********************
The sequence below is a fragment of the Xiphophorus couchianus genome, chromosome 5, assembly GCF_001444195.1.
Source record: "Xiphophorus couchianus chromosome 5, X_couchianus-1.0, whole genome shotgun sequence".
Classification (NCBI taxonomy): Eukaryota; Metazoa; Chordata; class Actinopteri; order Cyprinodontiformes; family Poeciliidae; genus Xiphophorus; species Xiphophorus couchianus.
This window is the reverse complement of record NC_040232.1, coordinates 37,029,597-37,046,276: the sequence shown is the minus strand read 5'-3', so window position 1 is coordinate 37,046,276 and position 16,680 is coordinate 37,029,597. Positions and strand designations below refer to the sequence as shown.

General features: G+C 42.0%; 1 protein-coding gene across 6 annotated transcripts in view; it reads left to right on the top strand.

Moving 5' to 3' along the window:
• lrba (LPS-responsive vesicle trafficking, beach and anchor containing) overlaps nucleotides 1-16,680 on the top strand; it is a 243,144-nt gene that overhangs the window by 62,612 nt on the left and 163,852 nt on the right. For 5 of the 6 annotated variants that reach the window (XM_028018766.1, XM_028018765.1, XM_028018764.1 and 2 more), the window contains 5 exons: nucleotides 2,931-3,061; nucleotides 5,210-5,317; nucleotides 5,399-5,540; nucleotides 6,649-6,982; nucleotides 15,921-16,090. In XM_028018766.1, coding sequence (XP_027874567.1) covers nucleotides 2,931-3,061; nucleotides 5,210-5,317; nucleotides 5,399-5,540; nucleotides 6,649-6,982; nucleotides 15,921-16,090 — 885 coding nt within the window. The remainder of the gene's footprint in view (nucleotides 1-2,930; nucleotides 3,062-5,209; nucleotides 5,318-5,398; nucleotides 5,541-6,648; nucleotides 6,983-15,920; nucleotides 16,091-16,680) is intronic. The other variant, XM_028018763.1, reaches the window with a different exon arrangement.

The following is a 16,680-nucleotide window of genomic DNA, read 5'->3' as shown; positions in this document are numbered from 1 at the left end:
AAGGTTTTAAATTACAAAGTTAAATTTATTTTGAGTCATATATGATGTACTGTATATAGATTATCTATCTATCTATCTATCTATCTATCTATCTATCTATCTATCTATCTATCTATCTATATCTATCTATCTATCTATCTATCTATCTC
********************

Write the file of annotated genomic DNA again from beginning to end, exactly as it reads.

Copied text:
The sequence below is a fragment of the Xiphophorus couchianus genome, chromosome 5, assembly GCF_001444195.1.
Source record: "Xiphophorus couchianus chromosome 5, X_couchianus-1.0, whole genome shotgun sequence".
Classification (NCBI taxonomy): Eukaryota; Metazoa; Chordata; class Actinopteri; order Cyprinodontiformes; family Poeciliidae; genus Xiphophorus; species Xiphophorus couchianus.
This window is the reverse complement of record NC_040232.1, coordinates 37,029,597-37,046,276: the sequence shown is the minus strand read 5'-3', so window position 1 is coordinate 37,046,276 and position 16,680 is coordinate 37,029,597. Positions and strand designations below refer to the sequence as shown.

General features: G+C 42.0%; 1 protein-coding gene across 6 annotated transcripts in view; it reads left to right on the top strand.

Moving 5' to 3' along the window:
• lrba (LPS-responsive vesicle trafficking, beach and anchor containing) overlaps nucleotides 1-16,680 on the top strand; it is a 243,144-nt gene that overhangs the window by 62,612 nt on the left and 163,852 nt on the right. For 5 of the 6 annotated variants that reach the window (XM_028018766.1, XM_028018765.1, XM_028018764.1 and 2 more), the window contains 5 exons: nucleotides 2,931-3,061; nucleotides 5,210-5,317; nucleotides 5,399-5,540; nucleotides 6,649-6,982; nucleotides 15,921-16,090. In XM_028018766.1, coding sequence (XP_027874567.1) covers nucleotides 2,931-3,061; nucleotides 5,210-5,317; nucleotides 5,399-5,540; nucleotides 6,649-6,982; nucleotides 15,921-16,090 — 885 coding nt within the window. The remainder of the gene's footprint in view (nucleotides 1-2,930; nucleotides 3,062-5,209; nucleotides 5,318-5,398; nucleotides 5,541-6,648; nucleotides 6,983-15,920; nucleotides 16,091-16,680) is intronic. The other variant, XM_028018763.1, reaches the window with a different exon arrangement.

The following is a 16,680-nucleotide window of genomic DNA, read 5'->3' as shown; positions in this document are numbered from 1 at the left end:
AAGGTTTTAAATTACAAAGTTAAATTTATTTTGAGTCATATATGATGTACTGTATATAGATTATCTATCTATCTATCTATCTATCTATCTATCTATCTATCTATCTATCTATCTATCTATATCTATCTATCTATCTATCTATCTATCTC